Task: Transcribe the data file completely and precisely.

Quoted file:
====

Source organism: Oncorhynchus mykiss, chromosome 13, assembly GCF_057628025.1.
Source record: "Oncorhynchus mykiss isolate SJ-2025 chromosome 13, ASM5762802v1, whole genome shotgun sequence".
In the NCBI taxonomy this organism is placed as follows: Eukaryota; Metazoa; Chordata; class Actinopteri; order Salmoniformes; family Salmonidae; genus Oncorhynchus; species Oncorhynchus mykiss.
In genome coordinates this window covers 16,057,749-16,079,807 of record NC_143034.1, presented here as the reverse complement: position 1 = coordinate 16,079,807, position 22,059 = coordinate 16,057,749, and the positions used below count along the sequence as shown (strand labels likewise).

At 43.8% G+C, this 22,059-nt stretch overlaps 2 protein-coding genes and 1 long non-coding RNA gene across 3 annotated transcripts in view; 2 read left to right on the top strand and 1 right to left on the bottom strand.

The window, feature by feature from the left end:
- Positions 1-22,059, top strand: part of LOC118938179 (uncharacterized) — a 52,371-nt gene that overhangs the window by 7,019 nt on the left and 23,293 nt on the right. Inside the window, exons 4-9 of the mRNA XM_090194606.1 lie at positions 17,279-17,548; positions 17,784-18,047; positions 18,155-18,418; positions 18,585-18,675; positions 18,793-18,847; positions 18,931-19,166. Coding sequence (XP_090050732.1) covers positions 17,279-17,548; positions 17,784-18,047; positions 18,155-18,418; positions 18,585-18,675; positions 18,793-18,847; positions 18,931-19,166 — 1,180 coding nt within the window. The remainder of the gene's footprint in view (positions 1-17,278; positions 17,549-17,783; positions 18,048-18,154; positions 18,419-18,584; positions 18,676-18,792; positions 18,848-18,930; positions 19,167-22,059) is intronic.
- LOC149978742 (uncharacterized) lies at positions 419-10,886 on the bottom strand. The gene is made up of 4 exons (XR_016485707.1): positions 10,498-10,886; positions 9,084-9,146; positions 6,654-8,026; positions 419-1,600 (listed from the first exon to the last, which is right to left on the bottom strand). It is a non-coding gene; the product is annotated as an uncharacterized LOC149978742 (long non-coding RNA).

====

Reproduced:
Source organism: Oncorhynchus mykiss, chromosome 13, assembly GCF_057628025.1.
Source record: "Oncorhynchus mykiss isolate SJ-2025 chromosome 13, ASM5762802v1, whole genome shotgun sequence".
In the NCBI taxonomy this organism is placed as follows: Eukaryota; Metazoa; Chordata; class Actinopteri; order Salmoniformes; family Salmonidae; genus Oncorhynchus; species Oncorhynchus mykiss.
In genome coordinates this window covers 16,057,749-16,079,807 of record NC_143034.1, presented here as the reverse complement: position 1 = coordinate 16,079,807, position 22,059 = coordinate 16,057,749, and the positions used below count along the sequence as shown (strand labels likewise).

At 43.8% G+C, this 22,059-nt stretch overlaps 2 protein-coding genes and 1 long non-coding RNA gene across 3 annotated transcripts in view; 2 read left to right on the top strand and 1 right to left on the bottom strand.

The window, feature by feature from the left end:
- Positions 1-22,059, top strand: part of LOC118938179 (uncharacterized) — a 52,371-nt gene that overhangs the window by 7,019 nt on the left and 23,293 nt on the right. Inside the window, exons 4-9 of the mRNA XM_090194606.1 lie at positions 17,279-17,548; positions 17,784-18,047; positions 18,155-18,418; positions 18,585-18,675; positions 18,793-18,847; positions 18,931-19,166. Coding sequence (XP_090050732.1) covers positions 17,279-17,548; positions 17,784-18,047; positions 18,155-18,418; positions 18,585-18,675; positions 18,793-18,847; positions 18,931-19,166 — 1,180 coding nt within the window. The remainder of the gene's footprint in view (positions 1-17,278; positions 17,549-17,783; positions 18,048-18,154; positions 18,419-18,584; positions 18,676-18,792; positions 18,848-18,930; positions 19,167-22,059) is intronic.
- LOC149978742 (uncharacterized) lies at positions 419-10,886 on the bottom strand. The gene is made up of 4 exons (XR_016485707.1): positions 10,498-10,886; positions 9,084-9,146; positions 6,654-8,026; positions 419-1,600 (listed from the first exon to the last, which is right to left on the bottom strand). It is a non-coding gene; the product is annotated as an uncharacterized LOC149978742 (long non-coding RNA).